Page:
BHA resin hydrochloride (26.93 g, 18.58 mmol) was placed in the reaction vessel of a Beckman 990B brand peptide synthesizer and subjected to the following standard protocol to obtain IV.
It was stirred two times for five minutes each with 250 ml of CH2 Cl2, two times for five minutes each with 10 percent triethylamine (TEA) in CH2 Cl2, and four times for two minutes each with 250 ml of CH2 Cl2. III (7.7 g, 27.9 mmol) in 200 ml of CH2 Cl2 was mixed with the resin and then hydroxybenztriazole (HOBT) (2.5 g, 18.6 mmol) was added. DCC (27.9 mmol) was added as a 0.5 molar solution in CH2 Cl2 The mixture was stirred for six hours. The reaction mixture was filtered and the coupling reaction was repeated for 12 hours using the same amount of reagents. The filtered resin was then stirred two times, two minutes each, with 250 ml of 33% EtOH in CH2 Cl2, two times, for two minutes each, with 250 ml N-methylpyrrolidone (NMP), three times, for two minutes each, with 250 ml of CH2 Cl2 and finally two times for two minutes each, with 250 ml EtOH. The Kaiser ninhydrin test was negative. The resin was dried in a vacuum over pentoxide P2 O5, wt. 31.08 g. GC pyrolysis data (area percent) isobutene 67.97; propene 32.03.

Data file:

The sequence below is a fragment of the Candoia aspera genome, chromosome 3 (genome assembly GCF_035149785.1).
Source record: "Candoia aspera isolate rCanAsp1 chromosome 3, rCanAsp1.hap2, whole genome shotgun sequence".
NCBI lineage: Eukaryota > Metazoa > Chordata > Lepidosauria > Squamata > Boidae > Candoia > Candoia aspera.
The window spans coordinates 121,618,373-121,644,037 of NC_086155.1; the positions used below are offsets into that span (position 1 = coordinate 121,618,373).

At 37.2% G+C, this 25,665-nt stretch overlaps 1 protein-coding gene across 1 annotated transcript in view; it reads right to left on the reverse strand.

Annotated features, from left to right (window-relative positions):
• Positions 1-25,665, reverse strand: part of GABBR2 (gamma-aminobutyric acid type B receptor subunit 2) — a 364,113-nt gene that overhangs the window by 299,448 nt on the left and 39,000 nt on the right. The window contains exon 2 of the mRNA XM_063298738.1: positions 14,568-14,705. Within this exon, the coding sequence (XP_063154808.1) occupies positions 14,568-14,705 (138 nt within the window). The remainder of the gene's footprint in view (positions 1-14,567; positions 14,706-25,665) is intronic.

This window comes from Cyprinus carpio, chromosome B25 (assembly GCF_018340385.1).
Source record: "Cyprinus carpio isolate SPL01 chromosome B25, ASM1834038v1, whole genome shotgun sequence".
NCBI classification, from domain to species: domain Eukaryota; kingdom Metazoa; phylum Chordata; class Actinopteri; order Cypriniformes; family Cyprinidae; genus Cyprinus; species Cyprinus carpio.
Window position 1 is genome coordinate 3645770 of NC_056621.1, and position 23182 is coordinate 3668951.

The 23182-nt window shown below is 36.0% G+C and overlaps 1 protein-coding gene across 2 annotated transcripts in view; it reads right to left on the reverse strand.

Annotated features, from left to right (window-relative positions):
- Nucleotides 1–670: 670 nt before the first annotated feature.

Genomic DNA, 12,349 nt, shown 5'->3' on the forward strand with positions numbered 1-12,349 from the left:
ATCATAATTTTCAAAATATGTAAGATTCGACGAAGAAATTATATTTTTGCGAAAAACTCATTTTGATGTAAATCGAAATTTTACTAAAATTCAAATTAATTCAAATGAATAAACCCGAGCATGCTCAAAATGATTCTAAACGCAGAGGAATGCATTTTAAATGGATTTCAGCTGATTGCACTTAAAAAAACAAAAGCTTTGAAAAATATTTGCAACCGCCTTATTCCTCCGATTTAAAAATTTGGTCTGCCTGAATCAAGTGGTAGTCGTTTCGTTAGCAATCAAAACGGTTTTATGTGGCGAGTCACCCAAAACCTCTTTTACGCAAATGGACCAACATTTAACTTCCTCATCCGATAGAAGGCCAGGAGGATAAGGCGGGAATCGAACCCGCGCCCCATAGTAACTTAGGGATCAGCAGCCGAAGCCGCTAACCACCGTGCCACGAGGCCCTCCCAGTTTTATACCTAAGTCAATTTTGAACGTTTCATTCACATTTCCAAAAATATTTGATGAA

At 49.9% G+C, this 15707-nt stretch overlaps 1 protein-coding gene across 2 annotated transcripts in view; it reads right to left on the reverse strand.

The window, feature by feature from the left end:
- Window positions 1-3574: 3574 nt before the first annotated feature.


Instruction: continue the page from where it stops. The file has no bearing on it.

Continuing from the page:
VII was prepared by a procedure previously described by Tam et al., Synthesis, 12: 955-957 (1979). A white solid was obtained, melting point (m.p.) 75°-78° C. (literature 74°-78° C.) The NMR spectrum (CDCl3): gamma 7.3 (s, 4), 5.1 (s, 2), 4.2 (m, 1), 3.6 (s, 2), 2.05 (m, 1), 1.4 (s, 9), 0.9 (d, 6).
IV (3.0 g, 1.2 mmol) was placed in the automated synthesizer and the BOC group removed according to the following protocol.